"On 21 July 1970, in the Chernomorskiy Shipyard, the largest Soviet shipyard, situated in Nikolayev, the lead ship of Project 1143 was laid down — an antisubmarine cruiser with aircraft armament, which was named Kiev. It was intended to become the first Soviet aircraft carrier – i. e. a ship designed for aircraft landings and take-offs directly from the deck. The specific characteristics of this project were the result of a difficult intra-Soviet compromise, which found expression in everything including classification. Post factum, the definition 'antisubmarine cruiser with aircraft armament,' later exchanged for 'heavy aircraft-carrying cruiser,' can be explained inter alia by a desire, to avoid problems with passage through the Black Sea straits, but these explanations are false: firstly, the Montreux Convention does not incorporate a direct ban on passage through the straits of aircraft carriers of litoral Black Sea states; secondly, in the Western classification (used among others by Turkey, which controlled the straits), including the classification used in addendums to the Montreux Convention, Kiev and its descendants were always clearly defined as aircraft carriers.
"The reason for these classification tricks was purely internal: it was impossible, in the context of Soviet ideological reality, to announce directly the construction of ships that were at the same time branded by the [Soviet] press as 'tools of aggressive war.'
"To a large extent, the same reasons defined the ship's characteristics: it was a hybrid that overcame the hurdles put in its way by numerous opponents of aircraft carriers as a vessel class. The hybrid was designed for the deployment of vertical take-off and landing (VTOL) aircraft and helicopters, but with a cruiser's missile munitions and the size of an 'aircraft carrier'. With a 37 thousand ton standard displacement, a 273 meter length, and a 180 thousand horsepower steam turbine propulsion system, Kiev could be placed somewhere between the French Foch and Clemenceau-class aircraft carriers with a standard displacement of approximately 30 thousand tons and a length of 265 meters, and the 45 thousand ton American Midways.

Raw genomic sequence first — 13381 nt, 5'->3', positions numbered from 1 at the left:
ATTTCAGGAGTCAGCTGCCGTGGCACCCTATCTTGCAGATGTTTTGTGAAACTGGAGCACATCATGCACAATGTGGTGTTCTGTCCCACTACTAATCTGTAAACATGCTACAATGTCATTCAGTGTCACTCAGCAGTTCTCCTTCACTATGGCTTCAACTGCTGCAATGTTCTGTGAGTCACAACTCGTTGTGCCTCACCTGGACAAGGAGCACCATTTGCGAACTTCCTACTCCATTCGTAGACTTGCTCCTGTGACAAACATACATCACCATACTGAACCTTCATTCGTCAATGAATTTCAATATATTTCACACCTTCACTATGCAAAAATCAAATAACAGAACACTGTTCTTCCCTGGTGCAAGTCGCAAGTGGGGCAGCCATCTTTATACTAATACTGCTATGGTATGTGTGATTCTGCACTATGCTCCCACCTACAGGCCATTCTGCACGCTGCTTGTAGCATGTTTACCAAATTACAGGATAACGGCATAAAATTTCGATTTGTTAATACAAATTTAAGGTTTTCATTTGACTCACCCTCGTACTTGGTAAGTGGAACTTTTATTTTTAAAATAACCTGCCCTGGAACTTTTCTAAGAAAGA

"In contrast to those ships, Kiev lacked a full deck – its bow contained cruiser fighting equipment, which restricted its aircraft carrying capabilities to operating VTOL aircraft, just like the much smaller British Invincible-class ships, which were designed at that time.
"The biggest problems of Project 1143 were related to the air group: the Yak-38, a subsonic VTOL plane with weak weapons and a relatively small action radius, looked odd on a ship equipped with anti-ship missiles with a range of up to 500 km. In fact, the Yak-38, officially classified as a strike fighter, could not perform any of the truly critical tasks: as a strike aircraft it was useless in anti-fleet operations since it did not have missiles that would allow it to attack ships, and as part of air defense forces its chances would be slim in a confrontation with the enemy's strike machines operating under supersonic fighter cover.
"Kiev's shortcomings were obvious, so new alternatives were considered.
'Any Detailed Development Of Project 1160 Was Never Started. Instead Of A New Aircraft Carrier, It Was Decided To Continue Series 1143'
"The chief alternative was the project assigned the number 1160. It contained some compromise solutions, such as anti-ship missile launchers, but it was a full-fledged aircraft carrier project. Nuclear propulsion system, 72 thousand ton standard and 80 – full displacement, full deck, an aircraft system that included an angled deck, four steam catapults, and arresting gear – all this made it a fully functional analogue of American super aircraft carriers.
"As for the air group, there were plans to use MiG-23A Molniya (Lightning) aircraft (the deck-based variant of the newest contemporary Soviet frontline fighter), Su-24K missile bombers (the deck-based variant of a strike aircraft that was being developed at the time), P-42 anti-submarine defense aircraft specially designed for aircraft carriers by the Beriev design bureau, as well as 'flying radars' based on the latter, and helicopters. As planes developed, plans changed: in 1973, there were suggestions to use deck-based variants of Su-27 and MiG-29 that were being developed then.
Project 1160 aircraft carrier, a variant (Source: Lenta.ru)
"The creation of this ship required solving a number of process tasks, the chief of which was the development of arresting gear and steam catapults – devices that Soviet industry had not previously produced. There is no doubt that these systems could be produced in 1970s – the USSR already disposed of all the necessary technologies by that time.